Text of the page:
We then counseled together about how we could best teach our children about the purposes and practices of dating and developing appropriate relationships. We specifically wanted our children to learn through discovery, observation, counseling together, and especially practicing relationship skills.

father with daughters

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Launching the Academy

Our “curriculum” was based on our outline of gospel doctrines, Church standards and guidelines, skills, activities, and objectives that we wanted our children to know and practice before they started dating. We then informed our children that they needed to graduate from this academy before their first date. You can imagine the funny looks we received at this announcement!

The Richardson Dating Academy—or RDA, as our children called it—officially started for each of our children when he or she turned 13 years old. Using our curriculum outline as a guide, we intentionally made time to talk with our children about the purpose and timing of dating, courting, engagement, and even marriage. We often read together and discussed Church standards on how to develop relationships.

We found that it was a good idea to mix up the settings for our various discussions. We used family home evenings, the dinner table, father’s interviews, and even driving in the car. The more natural the setting, the better.

Conversation topics included whom to date, what to do or not to do on a date, common courtesies, ideas for good activities, and how to act in mixed company. We also covered practical considerations: how to appropriately plan a date or what to do if plans go awry (such as when someone gets sick or if an emergency arises). Your own curriculum can develop naturally as you study, ponder, and pray concerning what to teach your children.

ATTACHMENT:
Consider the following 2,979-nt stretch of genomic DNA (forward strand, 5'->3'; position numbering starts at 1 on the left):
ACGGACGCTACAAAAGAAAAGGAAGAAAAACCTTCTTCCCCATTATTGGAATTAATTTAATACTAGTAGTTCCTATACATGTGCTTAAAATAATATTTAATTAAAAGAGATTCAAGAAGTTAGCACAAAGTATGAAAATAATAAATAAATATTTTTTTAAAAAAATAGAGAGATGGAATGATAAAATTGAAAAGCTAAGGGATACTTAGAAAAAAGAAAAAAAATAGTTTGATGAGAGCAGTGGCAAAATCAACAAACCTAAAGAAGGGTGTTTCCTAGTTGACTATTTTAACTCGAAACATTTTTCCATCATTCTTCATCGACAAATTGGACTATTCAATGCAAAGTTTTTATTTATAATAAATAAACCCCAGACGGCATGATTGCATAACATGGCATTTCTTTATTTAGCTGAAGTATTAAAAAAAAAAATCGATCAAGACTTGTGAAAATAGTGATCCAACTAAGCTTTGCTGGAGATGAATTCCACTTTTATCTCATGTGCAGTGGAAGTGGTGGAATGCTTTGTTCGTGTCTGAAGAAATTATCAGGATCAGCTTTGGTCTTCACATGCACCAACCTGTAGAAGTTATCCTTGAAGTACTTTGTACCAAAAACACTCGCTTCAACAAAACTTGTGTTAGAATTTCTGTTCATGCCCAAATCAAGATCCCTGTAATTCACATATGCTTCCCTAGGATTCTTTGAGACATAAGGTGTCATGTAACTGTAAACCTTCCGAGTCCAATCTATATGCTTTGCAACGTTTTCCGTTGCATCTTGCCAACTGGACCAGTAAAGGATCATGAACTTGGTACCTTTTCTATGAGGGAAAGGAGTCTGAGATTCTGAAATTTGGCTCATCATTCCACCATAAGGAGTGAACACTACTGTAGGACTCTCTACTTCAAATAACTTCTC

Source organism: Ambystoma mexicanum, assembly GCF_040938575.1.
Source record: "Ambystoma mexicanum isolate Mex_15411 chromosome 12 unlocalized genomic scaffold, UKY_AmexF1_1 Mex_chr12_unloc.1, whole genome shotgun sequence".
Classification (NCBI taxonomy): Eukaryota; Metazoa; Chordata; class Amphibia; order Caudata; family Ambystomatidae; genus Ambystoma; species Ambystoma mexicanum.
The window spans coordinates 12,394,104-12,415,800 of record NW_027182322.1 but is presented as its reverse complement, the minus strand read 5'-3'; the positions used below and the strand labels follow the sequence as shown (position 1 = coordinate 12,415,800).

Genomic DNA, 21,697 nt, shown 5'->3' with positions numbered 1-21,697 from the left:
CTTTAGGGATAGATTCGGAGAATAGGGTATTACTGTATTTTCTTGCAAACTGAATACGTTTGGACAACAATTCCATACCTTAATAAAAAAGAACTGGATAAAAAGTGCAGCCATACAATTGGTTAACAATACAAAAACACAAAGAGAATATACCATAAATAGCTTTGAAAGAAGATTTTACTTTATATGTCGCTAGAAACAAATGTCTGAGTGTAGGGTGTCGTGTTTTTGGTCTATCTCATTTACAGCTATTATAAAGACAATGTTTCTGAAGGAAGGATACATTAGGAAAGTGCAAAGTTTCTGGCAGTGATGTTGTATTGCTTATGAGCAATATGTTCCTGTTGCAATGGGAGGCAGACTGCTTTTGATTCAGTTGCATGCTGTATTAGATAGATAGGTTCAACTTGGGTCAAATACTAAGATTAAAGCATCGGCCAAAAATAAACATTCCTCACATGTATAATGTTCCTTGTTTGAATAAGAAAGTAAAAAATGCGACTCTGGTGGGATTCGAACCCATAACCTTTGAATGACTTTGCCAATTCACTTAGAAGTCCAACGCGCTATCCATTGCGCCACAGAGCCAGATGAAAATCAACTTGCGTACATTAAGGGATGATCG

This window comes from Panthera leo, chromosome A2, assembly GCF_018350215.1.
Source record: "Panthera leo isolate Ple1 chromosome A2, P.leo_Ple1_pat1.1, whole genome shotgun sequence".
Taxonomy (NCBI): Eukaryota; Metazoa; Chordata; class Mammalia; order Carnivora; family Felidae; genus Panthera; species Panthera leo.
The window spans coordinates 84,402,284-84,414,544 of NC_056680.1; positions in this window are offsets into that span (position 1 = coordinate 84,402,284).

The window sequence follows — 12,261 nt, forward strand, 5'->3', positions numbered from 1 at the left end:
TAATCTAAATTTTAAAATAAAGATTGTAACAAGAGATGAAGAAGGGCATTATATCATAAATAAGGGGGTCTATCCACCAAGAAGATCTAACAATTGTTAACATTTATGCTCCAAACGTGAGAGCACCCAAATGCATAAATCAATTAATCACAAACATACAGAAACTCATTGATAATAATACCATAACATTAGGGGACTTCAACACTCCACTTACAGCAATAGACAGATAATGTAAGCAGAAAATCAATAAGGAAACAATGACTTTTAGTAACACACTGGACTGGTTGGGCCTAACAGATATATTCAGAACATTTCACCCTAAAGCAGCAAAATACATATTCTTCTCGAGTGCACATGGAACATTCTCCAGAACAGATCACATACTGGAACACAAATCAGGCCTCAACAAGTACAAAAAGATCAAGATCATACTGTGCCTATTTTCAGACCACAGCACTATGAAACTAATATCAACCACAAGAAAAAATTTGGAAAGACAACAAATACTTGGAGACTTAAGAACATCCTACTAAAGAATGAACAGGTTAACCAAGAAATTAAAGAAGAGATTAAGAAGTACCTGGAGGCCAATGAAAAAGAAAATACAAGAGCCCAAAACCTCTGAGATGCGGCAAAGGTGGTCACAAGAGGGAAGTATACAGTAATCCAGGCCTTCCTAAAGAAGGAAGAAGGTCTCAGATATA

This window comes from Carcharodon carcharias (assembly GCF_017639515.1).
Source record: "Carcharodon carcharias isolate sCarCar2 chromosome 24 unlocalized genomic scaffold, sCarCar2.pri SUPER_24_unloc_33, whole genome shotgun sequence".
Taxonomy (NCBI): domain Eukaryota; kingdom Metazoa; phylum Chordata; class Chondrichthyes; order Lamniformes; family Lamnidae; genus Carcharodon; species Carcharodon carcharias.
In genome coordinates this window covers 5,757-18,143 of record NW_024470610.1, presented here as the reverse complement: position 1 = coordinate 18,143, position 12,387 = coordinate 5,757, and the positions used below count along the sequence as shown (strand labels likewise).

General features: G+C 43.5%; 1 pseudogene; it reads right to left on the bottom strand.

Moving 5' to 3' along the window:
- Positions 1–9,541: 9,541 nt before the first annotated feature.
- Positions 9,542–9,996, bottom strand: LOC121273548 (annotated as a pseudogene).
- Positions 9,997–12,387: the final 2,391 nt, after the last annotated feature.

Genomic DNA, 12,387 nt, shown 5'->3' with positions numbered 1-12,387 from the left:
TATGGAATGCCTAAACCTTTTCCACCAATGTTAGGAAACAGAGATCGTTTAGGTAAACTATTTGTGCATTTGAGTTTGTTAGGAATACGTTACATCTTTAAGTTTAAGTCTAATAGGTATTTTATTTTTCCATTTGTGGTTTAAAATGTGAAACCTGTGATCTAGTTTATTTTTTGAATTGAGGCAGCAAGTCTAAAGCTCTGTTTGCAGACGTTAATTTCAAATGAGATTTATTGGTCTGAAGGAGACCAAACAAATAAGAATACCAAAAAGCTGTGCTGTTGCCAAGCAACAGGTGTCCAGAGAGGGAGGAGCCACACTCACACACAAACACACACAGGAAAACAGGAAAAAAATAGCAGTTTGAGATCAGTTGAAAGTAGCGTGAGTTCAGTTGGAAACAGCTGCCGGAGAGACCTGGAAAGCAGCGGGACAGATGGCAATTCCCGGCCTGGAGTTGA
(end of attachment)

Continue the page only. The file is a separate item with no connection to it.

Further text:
Practicing the Concepts

family having a meal

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We found that showing and practicing were typically far more effective than just talking or telling. For example, we discovered that going out to dinner was the best way to expose our children to a variety of foods, help them practice good old-fashioned table manners in a public setting, and teach them how to order, use utensils, and appropriately tip a server.

boy on phone

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When going over how to invite a person on a date, we first gave the child some practical instruction and then had him or her practice by calling older siblings or family members of the opposite sex (all were prepped beforehand) to invite them to an activity.

A favorite family home evening memory is the time we watched an older sister give her nearly 16-year-old brother advice and warnings about what to do at the end of a date—at the doorstep. We laughed (and marveled at her wisdom) as she shared her own experiences and they role-played possible scenarios for success. As you can imagine, family members loved role-playing during this part of the dating academy!

boy with bowling ball

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Repeating these types of activities for each child over the course of three years helped deepen understanding and build confidence through practice more than a single conversation about relationships ever could.

Observing and Learning